Federated Project and Trade Finance Tender Fund XPTFX

Product Type Asset Class Category
Closed-End Fund Alternative Trade Finance
As of 06-30-2018

Market Overview

In April, the World Trade Organization (WTO) published statistics for 2017 that saw the volume of world trade growing by 4.7% in 2017, from 1.8% in 2016, its largest increase in six years.  In value terms, merchandise exports grew by 10.7%, reflecting both the increase in volume and recovery in commodity prices.  The growth in world trade was broad based, driven by import demand across all regions but notably in Asia.  Developing economies recorded the largest gains in imports with an increase of 7.2% in the year, continuing the trend of developing economies capturing a greater share of world trade. 

The WTO predicts that trade will grow by 4.4% in 2018 and 4% in 2019. Indicators pointed to a strong start in first quarter of 2018, with expansion continuing but slowing into the second quarter and reflecting predictions for a broad recovery in global growth.  Risks to this forecast include faster tightening by central banks, which could trigger foreign exchange volatility and capital flows, geopolitical tensions and an escalation in restrictive policies culminating in a trade war.

On June 1, the U.S. implemented tariffs on steel and aluminum imports from Canada, Mexico and the EU, for national security reasons.  It also imposed quotas on imports from other economies.  The U.S. is scheduled to implement 25% tariffs on $50 billion of Chinese exports as of July 6 as well. These actions target value-added products of capital and intermediate nature.  China has responded by targeting products with a similar value from the Trump-supporting heartland, notably agricultural goods. Meanwhile, the EU, Canada, Mexico and India have also retaliated.  Recent rhetoric from the U.S. threatened tariffs on European car exports, and President Trump has threatened to withdraw from the WTO.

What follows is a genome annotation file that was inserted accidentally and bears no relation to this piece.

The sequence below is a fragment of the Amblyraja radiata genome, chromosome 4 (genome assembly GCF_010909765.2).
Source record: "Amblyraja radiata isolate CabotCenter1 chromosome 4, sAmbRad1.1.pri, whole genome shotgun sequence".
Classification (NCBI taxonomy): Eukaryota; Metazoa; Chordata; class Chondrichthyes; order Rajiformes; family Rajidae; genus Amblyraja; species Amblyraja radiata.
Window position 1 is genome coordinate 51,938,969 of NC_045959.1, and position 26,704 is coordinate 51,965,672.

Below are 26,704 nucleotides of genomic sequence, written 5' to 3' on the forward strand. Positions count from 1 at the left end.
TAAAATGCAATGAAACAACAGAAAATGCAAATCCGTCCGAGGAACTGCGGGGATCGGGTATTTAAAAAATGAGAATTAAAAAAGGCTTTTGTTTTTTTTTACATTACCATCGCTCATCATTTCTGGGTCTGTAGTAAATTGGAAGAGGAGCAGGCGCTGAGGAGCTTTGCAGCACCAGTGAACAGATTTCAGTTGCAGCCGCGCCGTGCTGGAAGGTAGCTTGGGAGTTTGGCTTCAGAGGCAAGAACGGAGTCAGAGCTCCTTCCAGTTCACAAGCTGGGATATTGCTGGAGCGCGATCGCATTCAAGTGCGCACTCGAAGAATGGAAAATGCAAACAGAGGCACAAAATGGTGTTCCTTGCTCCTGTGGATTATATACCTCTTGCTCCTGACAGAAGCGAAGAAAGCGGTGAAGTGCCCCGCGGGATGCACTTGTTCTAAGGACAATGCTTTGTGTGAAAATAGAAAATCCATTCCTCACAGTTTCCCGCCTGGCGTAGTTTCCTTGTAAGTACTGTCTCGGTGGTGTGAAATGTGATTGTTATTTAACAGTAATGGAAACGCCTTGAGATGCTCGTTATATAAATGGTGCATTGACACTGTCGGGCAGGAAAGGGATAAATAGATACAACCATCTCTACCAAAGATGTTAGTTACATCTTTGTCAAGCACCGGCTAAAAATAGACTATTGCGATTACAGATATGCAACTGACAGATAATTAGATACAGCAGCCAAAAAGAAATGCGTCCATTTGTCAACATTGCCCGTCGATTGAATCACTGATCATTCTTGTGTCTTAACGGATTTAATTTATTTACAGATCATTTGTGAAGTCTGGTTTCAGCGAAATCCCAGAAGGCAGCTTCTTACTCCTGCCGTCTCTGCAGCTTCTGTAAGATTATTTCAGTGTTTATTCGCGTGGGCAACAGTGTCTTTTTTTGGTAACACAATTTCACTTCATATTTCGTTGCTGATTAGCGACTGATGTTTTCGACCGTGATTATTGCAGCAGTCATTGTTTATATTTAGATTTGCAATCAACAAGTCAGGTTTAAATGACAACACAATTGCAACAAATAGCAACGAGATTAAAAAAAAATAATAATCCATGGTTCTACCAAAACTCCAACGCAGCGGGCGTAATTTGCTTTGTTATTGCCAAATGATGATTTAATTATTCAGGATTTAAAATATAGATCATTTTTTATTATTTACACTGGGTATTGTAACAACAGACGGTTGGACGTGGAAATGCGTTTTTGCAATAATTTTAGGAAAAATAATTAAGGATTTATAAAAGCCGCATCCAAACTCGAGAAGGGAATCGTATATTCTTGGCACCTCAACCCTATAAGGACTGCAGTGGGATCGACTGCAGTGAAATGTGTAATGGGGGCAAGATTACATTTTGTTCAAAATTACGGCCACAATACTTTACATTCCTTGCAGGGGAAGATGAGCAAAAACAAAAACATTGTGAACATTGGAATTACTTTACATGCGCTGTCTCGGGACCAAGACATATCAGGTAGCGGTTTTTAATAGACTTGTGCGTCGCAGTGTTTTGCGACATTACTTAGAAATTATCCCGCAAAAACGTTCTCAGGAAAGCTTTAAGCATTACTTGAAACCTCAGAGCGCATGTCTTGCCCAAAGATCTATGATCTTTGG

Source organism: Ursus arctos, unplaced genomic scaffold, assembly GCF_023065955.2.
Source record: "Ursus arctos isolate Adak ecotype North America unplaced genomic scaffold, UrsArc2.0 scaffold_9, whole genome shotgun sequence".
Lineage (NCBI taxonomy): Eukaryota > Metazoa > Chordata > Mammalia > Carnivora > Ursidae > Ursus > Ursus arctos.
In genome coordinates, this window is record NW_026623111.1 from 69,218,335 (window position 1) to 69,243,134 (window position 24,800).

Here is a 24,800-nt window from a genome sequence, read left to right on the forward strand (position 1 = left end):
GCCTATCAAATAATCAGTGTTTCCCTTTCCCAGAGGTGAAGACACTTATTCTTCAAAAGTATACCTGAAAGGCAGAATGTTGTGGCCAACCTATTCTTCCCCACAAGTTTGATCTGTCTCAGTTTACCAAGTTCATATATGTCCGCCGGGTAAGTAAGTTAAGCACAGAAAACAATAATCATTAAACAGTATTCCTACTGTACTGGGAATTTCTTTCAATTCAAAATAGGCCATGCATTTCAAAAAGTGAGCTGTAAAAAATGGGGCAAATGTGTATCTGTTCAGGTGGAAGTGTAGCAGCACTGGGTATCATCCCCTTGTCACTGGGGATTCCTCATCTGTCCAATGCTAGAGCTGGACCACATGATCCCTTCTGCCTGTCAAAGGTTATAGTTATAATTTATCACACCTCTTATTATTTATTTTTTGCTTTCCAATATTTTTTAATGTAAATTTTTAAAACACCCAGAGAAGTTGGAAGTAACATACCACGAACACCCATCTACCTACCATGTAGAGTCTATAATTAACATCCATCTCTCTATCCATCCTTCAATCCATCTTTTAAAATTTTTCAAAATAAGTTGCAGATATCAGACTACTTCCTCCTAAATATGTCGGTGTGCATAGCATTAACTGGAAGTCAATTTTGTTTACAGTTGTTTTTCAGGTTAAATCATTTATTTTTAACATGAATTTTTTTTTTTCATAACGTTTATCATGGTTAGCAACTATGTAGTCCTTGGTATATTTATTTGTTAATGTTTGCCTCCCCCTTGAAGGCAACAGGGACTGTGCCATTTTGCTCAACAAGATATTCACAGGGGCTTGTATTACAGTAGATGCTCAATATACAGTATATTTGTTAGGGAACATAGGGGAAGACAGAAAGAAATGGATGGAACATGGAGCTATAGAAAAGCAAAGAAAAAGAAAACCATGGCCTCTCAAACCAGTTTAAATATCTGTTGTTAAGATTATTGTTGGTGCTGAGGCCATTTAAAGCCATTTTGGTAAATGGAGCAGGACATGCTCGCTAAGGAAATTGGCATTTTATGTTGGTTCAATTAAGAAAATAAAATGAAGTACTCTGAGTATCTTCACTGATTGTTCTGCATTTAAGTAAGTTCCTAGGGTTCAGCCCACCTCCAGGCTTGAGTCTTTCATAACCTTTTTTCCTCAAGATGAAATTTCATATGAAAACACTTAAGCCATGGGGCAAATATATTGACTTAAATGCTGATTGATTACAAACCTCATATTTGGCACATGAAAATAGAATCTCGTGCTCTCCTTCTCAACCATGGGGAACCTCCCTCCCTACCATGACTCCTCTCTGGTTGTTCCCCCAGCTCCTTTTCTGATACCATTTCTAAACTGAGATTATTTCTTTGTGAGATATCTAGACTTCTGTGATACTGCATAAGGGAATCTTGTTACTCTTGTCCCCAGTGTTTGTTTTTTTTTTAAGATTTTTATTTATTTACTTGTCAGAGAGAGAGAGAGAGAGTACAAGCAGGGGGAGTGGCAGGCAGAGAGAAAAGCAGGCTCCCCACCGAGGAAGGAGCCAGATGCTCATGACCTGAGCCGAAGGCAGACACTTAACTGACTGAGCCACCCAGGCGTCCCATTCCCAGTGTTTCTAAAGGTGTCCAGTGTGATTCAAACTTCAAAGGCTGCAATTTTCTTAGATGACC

Bloomberg economists have been analyzing a wide range of eventual outcomes, from the current status of limited bilateral tariffs to the U.S. imposing a 10% all-import tariff and retaliation by the rest of the world. They concluded that if things should escalate, the U.S. would be particularly badly affected.  Their analysis suggested that the current situation will have negligible impact on U.S. GDP and 0.2% impact on China; however, in the event of a wider trade war, U.S. growth would be 0.8% lower compared to a 0.4% decline for China, resulting from China’s insulation from global financial markets and position in the value-added supply chain.

The portfolio continued to focus on trade between developing economies, so called “South to South” trade, and in low value-added primary goods.  The current set of tariffs involve higher value-added goods and are focused on U.S. imports and exports.  While a wider trade war is possible, we believe that it will have only marginal impact on investment opportunities for the portfolio because we focus on low value-added primary goods and South to South trade.

Looking Back

For the second quarter of 2018, the fund increased its regional allocations to Sub-Saharan Africa and Asia and Western Europe, while reducing allocations to the Middle East and North Africa and cash.  The Sub-Saharan African exposure continues to enjoy the highest coupon and has the largest portfolio exposure and therefore was the largest contributor to performance for the quarter.  All regions provided a positive contribution, with the lowest contributions coming from Western Europe and Asia.

Within sectors, the fund added exposure in the Chemicals and Metals/Mining sub-sectors of Basic Industry, and Finance.  The Energy weight declined as assets matured and cash was reduced.  The Energy sector continued to give the largest return contribution reflecting its largest weight; however the Foreign Sovereign, Services, Consumer Non-Cyclical and Basic Industry sectors all have higher average coupons.

Fund Performance

For the second quarter of 2018, Federated Project and Trade Finance Tender Fund returned 1.02% (net of all fees) compared to the U.S. ICE 1-Month Libor return of 0.49%.  The fund’s performance was primarily driven by the income earned on its assets.  There were no other significant drivers to performance during the reporting period.

How We Are Positioned

The fund added positions in Cameroon and the UAE, and withdrew from Morocco.  Exposure to Kenya and Tanzania was increased, while exposure to Ghana and Argentina was reduced as assets matured.  We continue to seek opportunities in assets that offer an attractive risk/reward profile.